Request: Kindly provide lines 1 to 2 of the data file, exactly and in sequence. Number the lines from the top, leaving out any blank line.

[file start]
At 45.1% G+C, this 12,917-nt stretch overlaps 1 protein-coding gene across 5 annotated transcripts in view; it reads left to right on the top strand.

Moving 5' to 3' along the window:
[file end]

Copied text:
At 45.1% G+C, this 12,917-nt stretch overlaps 1 protein-coding gene across 5 annotated transcripts in view; it reads left to right on the top strand.

Moving 5' to 3' along the window: